As the U.S/China trade war heats up, Huawei smartphone users were caught in one of its outcomes, following a recent announcement to suspend the company’s access to Google Android updates.
The announcement would see Google products like Google Play, Gmail and Google Maps become unavailable on new Huawei products, while older phones would lose access to new versions of Android.
Huawei in a statement had responded by saying
“We have made substantial contributions to the development and growth of Android around the world. As one of Android’s key global partners, we have worked closely with their open-source platform to develop an ecosystem that has benefitted both users and the industry. Huawei will continue to provide security updates and after-sales services to all existing Huawei and Honor smartphone and tablet products covering those that have been sold or still in stock globally. We will continue to build a safe and sustainable software ecosystem, in order to provide the best experience for all users globally”.
The U.S government appears to have paid attention, as Huawei got some breathing space with a 90 -day scale back on the restrictions when the Bureau of Industry and Security of the U.S Department of Commerce announced that it would issue a ‘Temporary General Licence” ( TGL) amending the current order that bans American companies from supplying technologies to Huawei.
In an ensuing update, Google says it was complying with an executive order issued by the U.S government and was reviewing the “implications”, later adding that Google Play, through which Google allows users to download apps and the security features of its antivirus software, Google Play Protect will continue on existing Huawei devices.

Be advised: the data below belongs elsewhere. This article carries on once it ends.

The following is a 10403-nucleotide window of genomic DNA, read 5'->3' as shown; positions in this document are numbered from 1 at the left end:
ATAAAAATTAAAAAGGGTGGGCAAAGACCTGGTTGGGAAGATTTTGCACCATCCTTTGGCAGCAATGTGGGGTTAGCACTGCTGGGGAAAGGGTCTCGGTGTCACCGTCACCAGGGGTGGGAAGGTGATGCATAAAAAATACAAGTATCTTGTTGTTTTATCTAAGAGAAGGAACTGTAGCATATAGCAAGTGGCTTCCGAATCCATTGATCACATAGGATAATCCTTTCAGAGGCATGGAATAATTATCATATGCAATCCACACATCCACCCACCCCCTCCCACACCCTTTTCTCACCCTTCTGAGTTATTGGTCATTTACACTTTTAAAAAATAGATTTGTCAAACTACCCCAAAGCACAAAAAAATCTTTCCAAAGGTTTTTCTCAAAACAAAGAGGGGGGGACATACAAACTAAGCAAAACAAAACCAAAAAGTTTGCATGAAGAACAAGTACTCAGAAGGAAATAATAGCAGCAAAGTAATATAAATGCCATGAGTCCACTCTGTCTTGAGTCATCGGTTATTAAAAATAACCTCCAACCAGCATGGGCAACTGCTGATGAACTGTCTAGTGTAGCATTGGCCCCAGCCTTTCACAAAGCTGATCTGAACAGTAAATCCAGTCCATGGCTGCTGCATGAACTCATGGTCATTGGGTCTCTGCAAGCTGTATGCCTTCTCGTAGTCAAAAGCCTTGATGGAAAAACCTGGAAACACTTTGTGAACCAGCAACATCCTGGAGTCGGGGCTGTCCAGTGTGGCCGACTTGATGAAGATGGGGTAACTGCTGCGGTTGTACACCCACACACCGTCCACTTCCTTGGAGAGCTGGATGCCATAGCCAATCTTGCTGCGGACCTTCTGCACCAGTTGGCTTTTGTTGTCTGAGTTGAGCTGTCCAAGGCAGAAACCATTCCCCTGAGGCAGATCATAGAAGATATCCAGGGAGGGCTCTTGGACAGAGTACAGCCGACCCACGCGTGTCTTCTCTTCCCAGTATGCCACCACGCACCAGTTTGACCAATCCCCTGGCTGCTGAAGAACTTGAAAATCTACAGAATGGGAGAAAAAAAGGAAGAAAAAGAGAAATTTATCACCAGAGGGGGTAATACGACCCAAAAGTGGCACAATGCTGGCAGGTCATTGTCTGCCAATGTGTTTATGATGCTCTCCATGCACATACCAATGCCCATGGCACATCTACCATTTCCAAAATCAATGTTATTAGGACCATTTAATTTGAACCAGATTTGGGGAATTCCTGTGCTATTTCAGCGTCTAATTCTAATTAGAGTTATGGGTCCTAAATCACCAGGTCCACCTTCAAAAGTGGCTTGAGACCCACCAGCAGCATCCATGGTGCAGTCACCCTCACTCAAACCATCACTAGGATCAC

New versions of its smartphones outside China will lose access to popular applications and services including Google Play, Google Maps, and the Gmail app.
Concerns for Africa?
So how does this all affect Huawei’s Africa market? Huawei has grown its reach in Africa, Europe and parts of Asia where it pitches cheaper products compared to Apple.
It is currently testing the new generation Internet connectivity known as 5G, which could run future tech products such as self-driven cars and traffic control solutions.
No African country has raised an issue with Huawei being a threat to national security. A spokesman for South Africa’s department of Trade and Industry, Sidwell Medupe, says that the South African government does not intend to alter its behaviour towards Huawei.
Huawei has been growing at a fast rate globally over the last year. In the first quarter of 2019 it shipped 59.9 million smartphones, according to analysis firm, IDC– selling an average of more than 660,000 phones every day.
This represents year-on-year growth of more than 50%, and gave the company a real chance of overtaking Samsung as the world’s biggest cellphone company.
Huawei South Africa could not release local sales figures, but if its South Africa market share tracks its global position, it would have sold 2.5 million smartphones locally in 2018.